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Publication numberUS6697331 B1
Publication typeGrant
Application numberUS 09/441,882
Publication dateFeb 24, 2004
Filing dateNov 17, 1999
Priority dateNov 17, 1999
Fee statusPaid
Also published asCN1227854C, CN1423869A, DE60036218D1, DE60036218T2, EP1230757A1, EP1230757B1, WO2001037473A1
Publication number09441882, 441882, US 6697331 B1, US 6697331B1, US-B1-6697331, US6697331 B1, US6697331B1
InventorsWesa Riihinen, Staffan Johansson
Original AssigneeTelefonaktiebolaget Lm Ericsson (Publ)
Export CitationBiBTeX, EndNote, RefMan
External Links: USPTO, USPTO Assignment, Espacenet
Link layer acknowledgement and retransmission for cellular telecommunications
US 6697331 B1
Abstract
A mobile telecommunications system comprises a mobile user equipment unit and at least one node through which a packet switched data session is established between the user equipment unit and a data network. One of the node and the user equipment unit serves as a transmitter of segments of data packets and the other of the node and the user equipment unit serves as a receiver of the segments of data packets. If the first lost segment is not received within a timed interval, and if a second lost segment is also lost during the timed interval, at expiration of the timed interval the receiver sends a selective acknowledgment message to the transmitter which requests retransmission of both the first lost segment and the second lost segment. The acknowledgment messages of the system have a unique format including start sequence number and a variable size bitmap field. The start sequence number (ssn) is mapped to a first non-received segment in a receive buffer; the first bit in the bitmap maps to a segment with a sequence number equal to the start sequence number. In differing embodiments, the bitmaps of the acknowledgment messages may have or may not have a stop bit. The transmitter has a poll timer that is started/restarted and canceled in accordance with novel timer operational rules.
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Claims(32)
What is claimed is:
1. A mobile telecommunications system comprising:
a mobile user equipment unit;
at least one node through which a packet switched data session is established between the user equipment until and a data network;
wherein one of the node and the user equipment unit servers as a transmitter of segments of data packets and the other of the node and the user equipment unit serves as a receiver of the segments of data packets; and
wherein the receiver, upon arrival of a segment which is sequenced to a first lost segment, detects loss of the first lost segment and, in response to the arrival and detection of the loss, sends a first acknowledgment message to the transmitter, and wherein if (1) the first lost segment is not received within a timed interval initiated in conjunction with detection of the loss of the loss of the first lost segment and (2) the receiver subsequently determines that a second lost segment has been lost during the timed interval, at expiration of the timed interval the receiver sends a second acknowledgment message to the transmitter, the second selective acknowledgment message indicating loss of both the first lost segment and the second lost segment.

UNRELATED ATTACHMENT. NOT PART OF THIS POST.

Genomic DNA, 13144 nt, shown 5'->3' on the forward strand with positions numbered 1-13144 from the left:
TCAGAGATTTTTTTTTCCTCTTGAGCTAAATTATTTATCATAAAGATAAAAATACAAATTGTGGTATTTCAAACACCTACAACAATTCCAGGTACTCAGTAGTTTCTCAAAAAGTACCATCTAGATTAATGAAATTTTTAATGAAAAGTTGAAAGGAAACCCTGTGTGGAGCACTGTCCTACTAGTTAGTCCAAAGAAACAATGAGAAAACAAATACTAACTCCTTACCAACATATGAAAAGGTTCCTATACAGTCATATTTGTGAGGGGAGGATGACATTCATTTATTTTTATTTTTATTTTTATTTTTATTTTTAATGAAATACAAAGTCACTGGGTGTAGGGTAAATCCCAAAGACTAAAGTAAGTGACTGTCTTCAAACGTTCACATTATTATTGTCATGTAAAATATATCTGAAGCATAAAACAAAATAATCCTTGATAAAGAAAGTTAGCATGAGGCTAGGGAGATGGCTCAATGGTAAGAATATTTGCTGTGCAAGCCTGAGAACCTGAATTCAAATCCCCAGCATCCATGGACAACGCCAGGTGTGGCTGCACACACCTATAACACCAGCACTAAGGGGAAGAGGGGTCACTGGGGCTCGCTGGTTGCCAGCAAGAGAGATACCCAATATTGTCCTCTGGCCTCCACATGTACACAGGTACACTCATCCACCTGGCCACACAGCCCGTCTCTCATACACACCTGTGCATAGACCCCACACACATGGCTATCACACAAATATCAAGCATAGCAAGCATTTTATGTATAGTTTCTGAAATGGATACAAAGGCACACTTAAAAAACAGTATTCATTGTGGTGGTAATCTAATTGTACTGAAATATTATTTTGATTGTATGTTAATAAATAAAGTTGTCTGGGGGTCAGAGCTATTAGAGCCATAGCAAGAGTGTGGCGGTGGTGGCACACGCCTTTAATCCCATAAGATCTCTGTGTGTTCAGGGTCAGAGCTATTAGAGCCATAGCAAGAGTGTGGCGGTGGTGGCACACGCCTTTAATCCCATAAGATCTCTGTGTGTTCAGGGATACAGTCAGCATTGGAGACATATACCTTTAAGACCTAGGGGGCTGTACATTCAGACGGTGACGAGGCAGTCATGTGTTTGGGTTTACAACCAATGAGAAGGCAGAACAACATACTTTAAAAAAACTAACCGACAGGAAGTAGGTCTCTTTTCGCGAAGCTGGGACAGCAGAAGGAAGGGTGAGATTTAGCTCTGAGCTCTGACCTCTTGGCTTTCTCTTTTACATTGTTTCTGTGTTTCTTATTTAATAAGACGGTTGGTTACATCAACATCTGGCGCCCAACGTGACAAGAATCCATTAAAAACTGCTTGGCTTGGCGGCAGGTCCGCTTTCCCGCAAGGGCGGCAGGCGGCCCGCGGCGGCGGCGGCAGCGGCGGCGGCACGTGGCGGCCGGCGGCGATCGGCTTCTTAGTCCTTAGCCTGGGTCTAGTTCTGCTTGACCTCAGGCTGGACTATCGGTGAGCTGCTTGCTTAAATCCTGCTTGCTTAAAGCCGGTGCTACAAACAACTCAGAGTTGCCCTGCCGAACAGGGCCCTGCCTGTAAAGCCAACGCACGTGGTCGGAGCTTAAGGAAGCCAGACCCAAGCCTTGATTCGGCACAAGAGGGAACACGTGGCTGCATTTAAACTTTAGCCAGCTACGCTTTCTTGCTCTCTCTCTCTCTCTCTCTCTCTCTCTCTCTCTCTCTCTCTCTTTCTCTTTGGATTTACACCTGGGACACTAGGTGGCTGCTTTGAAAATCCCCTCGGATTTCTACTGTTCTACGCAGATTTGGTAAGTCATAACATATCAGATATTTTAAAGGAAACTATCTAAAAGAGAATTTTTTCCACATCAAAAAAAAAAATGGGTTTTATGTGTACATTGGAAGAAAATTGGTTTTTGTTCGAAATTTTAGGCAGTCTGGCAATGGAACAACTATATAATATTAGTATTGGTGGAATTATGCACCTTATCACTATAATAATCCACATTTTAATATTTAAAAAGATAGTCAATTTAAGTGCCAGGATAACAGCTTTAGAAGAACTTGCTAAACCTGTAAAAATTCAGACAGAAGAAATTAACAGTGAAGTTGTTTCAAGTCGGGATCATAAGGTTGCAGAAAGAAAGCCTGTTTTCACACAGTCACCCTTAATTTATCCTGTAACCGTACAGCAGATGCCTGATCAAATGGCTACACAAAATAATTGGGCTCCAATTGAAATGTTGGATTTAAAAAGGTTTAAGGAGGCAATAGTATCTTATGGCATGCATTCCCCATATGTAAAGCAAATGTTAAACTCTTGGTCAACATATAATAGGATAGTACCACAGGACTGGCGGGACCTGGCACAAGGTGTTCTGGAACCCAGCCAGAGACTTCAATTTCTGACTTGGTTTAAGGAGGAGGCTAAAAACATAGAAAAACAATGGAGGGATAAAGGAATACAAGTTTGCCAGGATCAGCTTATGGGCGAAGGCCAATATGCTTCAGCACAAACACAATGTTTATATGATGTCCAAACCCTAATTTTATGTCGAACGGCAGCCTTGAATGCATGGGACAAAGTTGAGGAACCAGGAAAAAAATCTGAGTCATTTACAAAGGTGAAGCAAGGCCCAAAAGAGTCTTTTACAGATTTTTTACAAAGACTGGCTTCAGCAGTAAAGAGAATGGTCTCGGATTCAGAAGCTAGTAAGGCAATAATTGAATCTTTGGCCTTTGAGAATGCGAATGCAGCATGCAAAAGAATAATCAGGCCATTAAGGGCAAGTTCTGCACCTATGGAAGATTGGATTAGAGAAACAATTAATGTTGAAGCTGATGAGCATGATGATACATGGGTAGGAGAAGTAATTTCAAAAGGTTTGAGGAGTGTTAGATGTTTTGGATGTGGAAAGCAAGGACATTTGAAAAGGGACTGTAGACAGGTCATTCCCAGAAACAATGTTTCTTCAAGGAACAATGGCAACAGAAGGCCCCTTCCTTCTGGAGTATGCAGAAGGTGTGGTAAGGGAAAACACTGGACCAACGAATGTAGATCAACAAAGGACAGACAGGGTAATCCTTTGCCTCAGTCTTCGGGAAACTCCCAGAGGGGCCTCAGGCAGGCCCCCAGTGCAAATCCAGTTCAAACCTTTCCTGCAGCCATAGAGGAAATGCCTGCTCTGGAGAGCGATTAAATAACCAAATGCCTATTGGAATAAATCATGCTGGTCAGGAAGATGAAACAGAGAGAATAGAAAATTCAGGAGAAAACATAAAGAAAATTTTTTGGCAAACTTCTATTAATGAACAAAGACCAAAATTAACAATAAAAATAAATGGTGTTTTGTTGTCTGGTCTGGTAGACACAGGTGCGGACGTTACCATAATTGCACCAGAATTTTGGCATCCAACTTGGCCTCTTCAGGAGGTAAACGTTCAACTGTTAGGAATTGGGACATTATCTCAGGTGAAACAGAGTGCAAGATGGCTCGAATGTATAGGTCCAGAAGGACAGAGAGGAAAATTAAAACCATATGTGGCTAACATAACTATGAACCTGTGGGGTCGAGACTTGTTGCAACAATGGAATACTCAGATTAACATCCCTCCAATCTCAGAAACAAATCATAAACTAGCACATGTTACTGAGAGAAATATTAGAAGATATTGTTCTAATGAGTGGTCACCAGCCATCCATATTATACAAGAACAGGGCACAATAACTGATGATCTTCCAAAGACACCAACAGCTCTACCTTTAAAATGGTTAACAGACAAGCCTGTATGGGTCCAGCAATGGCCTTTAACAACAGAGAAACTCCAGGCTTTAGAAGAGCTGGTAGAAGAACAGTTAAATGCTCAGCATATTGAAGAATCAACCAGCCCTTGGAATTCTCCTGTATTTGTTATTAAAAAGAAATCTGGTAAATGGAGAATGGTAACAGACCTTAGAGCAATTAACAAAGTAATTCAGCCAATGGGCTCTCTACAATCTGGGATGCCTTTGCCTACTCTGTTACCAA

2. The system of claim 1, further comprising a timer which times the timed interval, the timer being adjustable.
3. The system of claim 2, wherein if the receiver determines that further lost segments have been lost during the timed interval, the second selective acknowledgment message also indicates loss of the further lost segments.
4. The system of claim 1, wherein at least one of the first acknowledgment message and the second acknowledgment message includes a start sequence number field and a bitmap field, wherein the start sequence number is mapped to a first non-received segment; and wherein bits in the bitmap field are set to a first predetermined value to indicate receipt of respective ones of the plural segments or to a second predetermined value to indicate non-receipt of respective ones of the plural segments.
5. The system of claim 4, wherein the bitmap field of at least one of the first acknowledgment message and the second acknowledgment message does includes a stop sequence number field.
6. The system of claim 5, wherein the stop sequence number field is a stop bit.
7. The system of claim 5, wherein if the bitmap is too large to fit in the bitmap field, the bitmap is truncated and the last bit in the truncated bitmap is set to the second predetermined value.
8. The system of claim 1, wherein the transmitter comprises:
a buffer for storing segments to be transmitted to the receiver;
a poll timer, and wherein the poll timer is started/restarted when any of the following occur:
(1) a sequence number of a segment to be sent from the transmitter to the receiver is greater than or equal to V(a)+MaxWin−MaxP, wherein V(a) is a sequence number of a first segment in a transmission window, MaxWin is the size of the transmission window, and MaxP is an integer less than MaxWin;
(2) one or more segments are to be retransmitted from the transmitter to the receiver if the poll timer is already running;
(3) a segment to be transmitted is a last segment in the buffer.
9. The system of claim 8, wherein the integer MaxP is dynamically determined.